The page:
When Eyelashes Are Being Pushed Downward, is Eyelid Surgery Medically Necessary?

What are the most common scenarios for eyelid surgery to be deemed medically necessary?

Doctor Answers 8

Criteria for medically necessary upper eyelid surgery

For eyelid surgery to be deemed medically necessary, eyelid skin must actually touch the eyelashes or cause lash ptosis.  This is also known as dermatochalasis.  Most insurance companies require approximately 30% restriction of visual field, which must be documented by a visual field obstruction test.  Pictures will also be required.  Chart notes and preauthorization is all done prior to upper eyelid surgery.  

Seattle Facial Plastic Surgeon
4.8 out of 5 stars 143 reviews

When vision is impaired

Unless it's for health reasons, insurance doesn't usually cover eyelid surgery since it's considered cosmetic. However,you may be able to get it covered if your vision is impaired. This needs confirmation through a vision test.

Jerome Edelstein, MD
Toronto Plastic Surgeon
5.0 out of 5 stars 176 reviews

When Eyelashes Are Being Pushed Downward, is Eyelid Surgery Medically Necessary?

This is called "lash ptosis" when the excess upper eyelid skin pushes the eyelids and lashes downward.  In some cases, the upward gaze can be restricted however, in my over 20 years experience performing eyelid surgery this has been covered less and less by insurance companies.  If you feel that your vision is compromised, see an  eye doctor for a visual fields test.

Francis R. Palmer, III, MD
Beverly Hills Facial Plastic Surgeon
4.6 out of 5 stars 24 reviews

Medically necessary Blepharoplastry

The usual reason that insurance, including medicare , will cover a blepharoplaty is for obstruction of the visual field.  A simple test, the visual field test, can be performed at an optometrist or ophthalmologists office.  If there is enough obstruction to the visual fields, insurance usually covers the surgery.

Robert M. Jensen, MD
Medford Plastic Surgeon
4.8 out of 5 stars 40 reviews

Can I get insurance company to pay for my upper lid surgery?

This is a common question we get in our office.  We are always willing to submit a request to the insurance company to pay for the procedure if that is what the patient really wants.  But the insurance company has a big incentive to deny payment- it is more money in their pocket.  They have the same vague criteria we have for making the decision, and if there is any question, they will deny you.  You can always appeal their decision, and often the appeals win (especially if you have the criteria for coverage and explain why you think you meet those criteria).  They are more apt to deny coverage because they know these are cosmetic procedures, especially for anyone younger than a senior citizen.

Keep in mind insurance coverage of upper lid surgery is solely to improve vision.  It is meant for the 80 year olds who can not see the cereal on their tray in the nursing home, or who are at increased risk of falling because of a diminution in their peripheral vision.  I find most 40-50 year olds will be disappointed in the type of results they receive from insurance upper lid surgery, as they are concerned with cosmetic issues.  Those issues, such as removing bulging fat pads, the amount of skin removed, symmetry, etc. would not typically be addressed with insurance surgery.  You have to chose one or the other.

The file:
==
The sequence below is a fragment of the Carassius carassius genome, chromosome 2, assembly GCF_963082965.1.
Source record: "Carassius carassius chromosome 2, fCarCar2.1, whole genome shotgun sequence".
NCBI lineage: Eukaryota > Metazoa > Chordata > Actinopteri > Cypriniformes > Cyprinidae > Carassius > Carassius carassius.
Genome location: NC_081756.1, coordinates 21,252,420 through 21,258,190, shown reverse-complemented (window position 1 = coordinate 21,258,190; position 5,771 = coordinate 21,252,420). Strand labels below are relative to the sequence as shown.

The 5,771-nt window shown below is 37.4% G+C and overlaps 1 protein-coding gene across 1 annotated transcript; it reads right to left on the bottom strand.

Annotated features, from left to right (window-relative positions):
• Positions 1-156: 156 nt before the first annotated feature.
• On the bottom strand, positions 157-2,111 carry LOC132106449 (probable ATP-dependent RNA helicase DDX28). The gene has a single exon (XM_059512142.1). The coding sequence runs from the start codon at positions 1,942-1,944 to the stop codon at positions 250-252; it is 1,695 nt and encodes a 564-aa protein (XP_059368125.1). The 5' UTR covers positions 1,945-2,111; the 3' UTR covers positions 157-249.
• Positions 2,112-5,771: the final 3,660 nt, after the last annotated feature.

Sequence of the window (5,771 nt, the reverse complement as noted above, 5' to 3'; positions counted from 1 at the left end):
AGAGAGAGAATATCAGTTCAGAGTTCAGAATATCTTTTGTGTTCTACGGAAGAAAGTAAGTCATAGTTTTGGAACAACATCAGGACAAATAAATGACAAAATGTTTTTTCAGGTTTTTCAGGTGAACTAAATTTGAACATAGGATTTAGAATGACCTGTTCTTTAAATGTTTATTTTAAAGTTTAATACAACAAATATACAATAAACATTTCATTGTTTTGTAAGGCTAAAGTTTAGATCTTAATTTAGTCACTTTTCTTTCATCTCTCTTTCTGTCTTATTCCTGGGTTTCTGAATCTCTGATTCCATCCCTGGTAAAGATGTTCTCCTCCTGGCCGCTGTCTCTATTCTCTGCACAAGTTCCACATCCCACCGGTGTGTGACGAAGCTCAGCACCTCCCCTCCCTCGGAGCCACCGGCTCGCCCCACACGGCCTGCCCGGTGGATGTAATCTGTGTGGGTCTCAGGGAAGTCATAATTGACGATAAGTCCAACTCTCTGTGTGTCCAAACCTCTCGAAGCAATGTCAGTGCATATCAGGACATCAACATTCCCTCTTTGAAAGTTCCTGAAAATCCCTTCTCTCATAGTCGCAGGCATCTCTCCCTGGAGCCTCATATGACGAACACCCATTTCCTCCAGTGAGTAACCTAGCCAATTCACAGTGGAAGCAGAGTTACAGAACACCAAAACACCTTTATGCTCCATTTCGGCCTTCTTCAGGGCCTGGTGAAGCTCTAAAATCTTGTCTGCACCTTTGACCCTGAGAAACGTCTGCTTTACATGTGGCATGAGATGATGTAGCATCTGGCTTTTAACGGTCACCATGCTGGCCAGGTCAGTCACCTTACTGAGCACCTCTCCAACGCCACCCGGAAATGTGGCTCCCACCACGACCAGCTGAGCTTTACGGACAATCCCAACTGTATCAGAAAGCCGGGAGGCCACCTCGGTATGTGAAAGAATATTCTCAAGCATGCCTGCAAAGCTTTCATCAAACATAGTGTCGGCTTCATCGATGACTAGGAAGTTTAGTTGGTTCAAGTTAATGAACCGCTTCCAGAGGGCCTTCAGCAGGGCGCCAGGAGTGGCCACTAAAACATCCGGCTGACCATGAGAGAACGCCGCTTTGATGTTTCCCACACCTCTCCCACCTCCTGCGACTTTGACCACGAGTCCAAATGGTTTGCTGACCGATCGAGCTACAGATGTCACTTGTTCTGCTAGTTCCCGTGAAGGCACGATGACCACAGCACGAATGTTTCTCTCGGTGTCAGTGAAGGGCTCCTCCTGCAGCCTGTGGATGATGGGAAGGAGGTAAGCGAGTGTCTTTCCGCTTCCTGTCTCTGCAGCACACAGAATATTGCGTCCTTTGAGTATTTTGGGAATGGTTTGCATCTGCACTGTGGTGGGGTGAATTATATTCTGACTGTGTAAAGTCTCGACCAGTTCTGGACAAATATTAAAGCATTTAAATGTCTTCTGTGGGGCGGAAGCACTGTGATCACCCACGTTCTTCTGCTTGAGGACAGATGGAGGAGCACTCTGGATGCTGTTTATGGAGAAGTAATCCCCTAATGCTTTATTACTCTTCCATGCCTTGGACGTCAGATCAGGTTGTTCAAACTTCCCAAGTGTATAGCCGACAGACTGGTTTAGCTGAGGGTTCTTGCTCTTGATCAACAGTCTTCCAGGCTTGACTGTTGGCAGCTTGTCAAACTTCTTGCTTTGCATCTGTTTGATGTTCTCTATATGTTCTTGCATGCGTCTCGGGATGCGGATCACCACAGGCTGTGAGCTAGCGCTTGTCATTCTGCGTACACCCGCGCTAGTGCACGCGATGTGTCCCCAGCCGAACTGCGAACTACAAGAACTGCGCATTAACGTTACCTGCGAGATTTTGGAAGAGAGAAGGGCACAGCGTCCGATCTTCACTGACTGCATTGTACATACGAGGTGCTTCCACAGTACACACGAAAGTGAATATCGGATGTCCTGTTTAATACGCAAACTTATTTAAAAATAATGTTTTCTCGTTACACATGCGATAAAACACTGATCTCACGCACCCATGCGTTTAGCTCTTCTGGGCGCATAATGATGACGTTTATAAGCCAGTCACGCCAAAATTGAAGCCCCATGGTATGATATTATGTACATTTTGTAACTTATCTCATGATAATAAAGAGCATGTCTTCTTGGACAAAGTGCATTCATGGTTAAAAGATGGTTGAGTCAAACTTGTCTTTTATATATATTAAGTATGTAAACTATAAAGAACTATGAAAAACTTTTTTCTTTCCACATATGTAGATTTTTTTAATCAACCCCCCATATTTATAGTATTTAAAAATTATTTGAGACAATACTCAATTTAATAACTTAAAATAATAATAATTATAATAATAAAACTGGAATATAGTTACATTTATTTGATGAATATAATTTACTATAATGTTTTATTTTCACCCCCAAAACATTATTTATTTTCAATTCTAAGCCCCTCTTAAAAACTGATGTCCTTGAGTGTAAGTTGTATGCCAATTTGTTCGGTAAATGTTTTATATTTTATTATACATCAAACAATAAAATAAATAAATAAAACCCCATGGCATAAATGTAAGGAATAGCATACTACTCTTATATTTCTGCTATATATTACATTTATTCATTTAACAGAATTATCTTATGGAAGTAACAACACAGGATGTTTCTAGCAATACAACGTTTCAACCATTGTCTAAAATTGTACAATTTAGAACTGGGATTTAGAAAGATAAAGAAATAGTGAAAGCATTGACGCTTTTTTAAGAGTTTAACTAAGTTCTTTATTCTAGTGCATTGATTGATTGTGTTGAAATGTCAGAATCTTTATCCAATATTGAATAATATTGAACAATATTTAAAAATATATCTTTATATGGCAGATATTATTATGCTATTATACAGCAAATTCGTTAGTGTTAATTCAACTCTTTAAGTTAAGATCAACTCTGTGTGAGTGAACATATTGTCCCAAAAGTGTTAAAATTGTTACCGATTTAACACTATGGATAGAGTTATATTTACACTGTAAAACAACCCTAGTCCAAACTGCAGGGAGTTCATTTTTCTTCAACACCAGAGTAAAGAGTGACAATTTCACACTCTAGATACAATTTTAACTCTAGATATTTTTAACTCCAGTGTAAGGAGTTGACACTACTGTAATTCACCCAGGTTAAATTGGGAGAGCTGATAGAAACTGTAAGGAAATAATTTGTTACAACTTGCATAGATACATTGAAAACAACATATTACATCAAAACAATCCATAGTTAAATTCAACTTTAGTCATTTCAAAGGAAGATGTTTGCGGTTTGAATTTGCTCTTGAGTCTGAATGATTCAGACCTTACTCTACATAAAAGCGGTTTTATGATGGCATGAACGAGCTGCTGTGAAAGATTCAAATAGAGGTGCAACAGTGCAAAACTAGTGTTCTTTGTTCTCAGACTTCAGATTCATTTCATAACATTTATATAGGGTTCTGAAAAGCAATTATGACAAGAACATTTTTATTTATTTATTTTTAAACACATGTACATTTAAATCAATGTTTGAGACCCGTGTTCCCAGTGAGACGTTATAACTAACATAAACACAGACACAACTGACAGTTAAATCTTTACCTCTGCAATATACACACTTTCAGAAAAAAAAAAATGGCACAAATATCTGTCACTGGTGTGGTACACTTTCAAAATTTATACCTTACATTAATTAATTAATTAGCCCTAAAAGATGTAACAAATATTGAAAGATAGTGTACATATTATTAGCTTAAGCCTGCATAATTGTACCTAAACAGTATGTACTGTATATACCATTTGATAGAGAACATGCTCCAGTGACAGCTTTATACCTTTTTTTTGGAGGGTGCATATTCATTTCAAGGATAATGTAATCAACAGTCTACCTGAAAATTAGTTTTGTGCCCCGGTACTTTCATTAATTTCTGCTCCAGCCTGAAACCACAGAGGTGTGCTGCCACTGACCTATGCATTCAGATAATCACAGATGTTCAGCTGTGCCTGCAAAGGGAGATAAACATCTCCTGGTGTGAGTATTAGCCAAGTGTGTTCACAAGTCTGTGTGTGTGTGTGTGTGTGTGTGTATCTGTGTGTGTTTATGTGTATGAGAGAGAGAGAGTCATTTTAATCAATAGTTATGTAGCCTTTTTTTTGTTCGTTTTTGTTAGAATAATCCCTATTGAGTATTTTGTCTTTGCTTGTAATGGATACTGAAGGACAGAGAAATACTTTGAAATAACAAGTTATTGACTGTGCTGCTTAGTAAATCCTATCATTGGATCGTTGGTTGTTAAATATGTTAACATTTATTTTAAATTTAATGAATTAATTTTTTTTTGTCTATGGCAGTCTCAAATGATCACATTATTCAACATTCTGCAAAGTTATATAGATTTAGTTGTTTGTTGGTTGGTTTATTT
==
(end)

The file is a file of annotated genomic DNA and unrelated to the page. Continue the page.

On the other hand, if the cosmetic procedure is unaffordable, you will see some benefit from the insurance surgery.

Yoash R. Enzer, MD

Yoash R. Enzer, MD, FACS
Providence Oculoplastic Surgeon
3.4 out of 5 stars 8 reviews

The simple answer for this is no.

This has become a moving target.  This was once a universal criteria for medically necessary eyelid surgery.  Insurance companies have dealt with this to help reduce their liability.  In many cases, this is considered a subjective cosmetic problem and not covered.  In some cases, the insurance company has reduced reimbursement to such a low amount that surgeons may tell you that the problem is essentially not covered by your health insurance.  In some cases when considering the surgery center fees, and anesthesia costs, you might be financially better off doing this surgery as a self pay cosmetic procedure if you have high deductible insurance.

Kenneth D. Steinsapir, MD
Beverly Hills Oculoplastic Surgeon
4.9 out of 5 stars 26 reviews


Some of the criteria that insurance companies are looking for are:  excessive skin weighing down the eyelids, patients having to look at their eyelids skin and/or eyelashes in primary gaze.  Recurrent skin irritation from excessive upper eyelid skin.  Marginal reflex distance; the distance from the light reflex from the camera to the lower limit of the upper eyelid margin and their results on visual field testing.

Jenifer L. Henderson, MD
Silverdale Facial Plastic Surgeon
5.0 out of 5 stars 13 reviews

Medically necessary eyelid surgery

Every insurance company is different and all are becoming more difficult to deal with. Most want to see a problem  with your vision due to the excess weight and skin. Most patients describe a sense of difficulty seeing things that are above their head, as well as general eyelid fatigue and headaches. Visual field testing can confirm if there is a real problem.

Ronald Schuster, MD
Baltimore Plastic Surgeon
4.9 out of 5 stars 77 reviews

These answers are for educational purposes and should not be relied upon as a substitute for medical advice you may receive from your physician. If you have a medical emergency, please call 911. These answers do not constitute or initiate a patient/doctor relationship.